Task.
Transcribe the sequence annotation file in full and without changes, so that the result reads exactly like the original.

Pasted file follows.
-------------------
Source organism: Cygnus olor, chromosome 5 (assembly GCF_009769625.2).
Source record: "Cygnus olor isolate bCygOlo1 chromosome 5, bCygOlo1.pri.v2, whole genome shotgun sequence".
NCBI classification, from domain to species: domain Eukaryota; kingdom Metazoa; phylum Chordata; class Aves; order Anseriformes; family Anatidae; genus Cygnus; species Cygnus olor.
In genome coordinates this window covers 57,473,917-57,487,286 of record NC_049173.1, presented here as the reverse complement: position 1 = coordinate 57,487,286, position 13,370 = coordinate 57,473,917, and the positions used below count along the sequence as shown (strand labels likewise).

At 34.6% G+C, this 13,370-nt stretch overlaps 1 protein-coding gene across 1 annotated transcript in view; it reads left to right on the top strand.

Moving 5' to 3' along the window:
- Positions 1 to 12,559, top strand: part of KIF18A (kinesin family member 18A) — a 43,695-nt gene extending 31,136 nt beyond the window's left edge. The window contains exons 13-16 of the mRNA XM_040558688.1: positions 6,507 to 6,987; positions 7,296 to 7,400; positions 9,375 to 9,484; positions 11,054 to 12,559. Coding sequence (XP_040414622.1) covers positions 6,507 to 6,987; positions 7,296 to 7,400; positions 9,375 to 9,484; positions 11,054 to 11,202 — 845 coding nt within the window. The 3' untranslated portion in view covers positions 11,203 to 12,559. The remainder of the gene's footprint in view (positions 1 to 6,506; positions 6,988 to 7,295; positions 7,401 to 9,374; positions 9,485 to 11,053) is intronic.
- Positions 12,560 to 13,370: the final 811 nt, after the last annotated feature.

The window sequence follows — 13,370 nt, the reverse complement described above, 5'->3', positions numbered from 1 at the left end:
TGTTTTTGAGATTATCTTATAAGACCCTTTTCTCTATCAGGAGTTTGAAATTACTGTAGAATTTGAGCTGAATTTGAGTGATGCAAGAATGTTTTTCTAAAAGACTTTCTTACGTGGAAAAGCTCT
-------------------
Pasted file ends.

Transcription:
Source organism: Cygnus olor, chromosome 5 (assembly GCF_009769625.2).
Source record: "Cygnus olor isolate bCygOlo1 chromosome 5, bCygOlo1.pri.v2, whole genome shotgun sequence".
NCBI classification, from domain to species: domain Eukaryota; kingdom Metazoa; phylum Chordata; class Aves; order Anseriformes; family Anatidae; genus Cygnus; species Cygnus olor.
In genome coordinates this window covers 57,473,917-57,487,286 of record NC_049173.1, presented here as the reverse complement: position 1 = coordinate 57,487,286, position 13,370 = coordinate 57,473,917, and the positions used below count along the sequence as shown (strand labels likewise).

At 34.6% G+C, this 13,370-nt stretch overlaps 1 protein-coding gene across 1 annotated transcript in view; it reads left to right on the top strand.

Moving 5' to 3' along the window:
- Positions 1 to 12,559, top strand: part of KIF18A (kinesin family member 18A) — a 43,695-nt gene extending 31,136 nt beyond the window's left edge. The window contains exons 13-16 of the mRNA XM_040558688.1: positions 6,507 to 6,987; positions 7,296 to 7,400; positions 9,375 to 9,484; positions 11,054 to 12,559. Coding sequence (XP_040414622.1) covers positions 6,507 to 6,987; positions 7,296 to 7,400; positions 9,375 to 9,484; positions 11,054 to 11,202 — 845 coding nt within the window. The 3' untranslated portion in view covers positions 11,203 to 12,559. The remainder of the gene's footprint in view (positions 1 to 6,506; positions 6,988 to 7,295; positions 7,401 to 9,374; positions 9,485 to 11,053) is intronic.
- Positions 12,560 to 13,370: the final 811 nt, after the last annotated feature.

The window sequence follows — 13,370 nt, the reverse complement described above, 5'->3', positions numbered from 1 at the left end:
TGTTTTTGAGATTATCTTATAAGACCCTTTTCTCTATCAGGAGTTTGAAATTACTGTAGAATTTGAGCTGAATTTGAGTGATGCAAGAATGTTTTTCTAAAAGACTTTCTTACGTGGAAAAGCTCT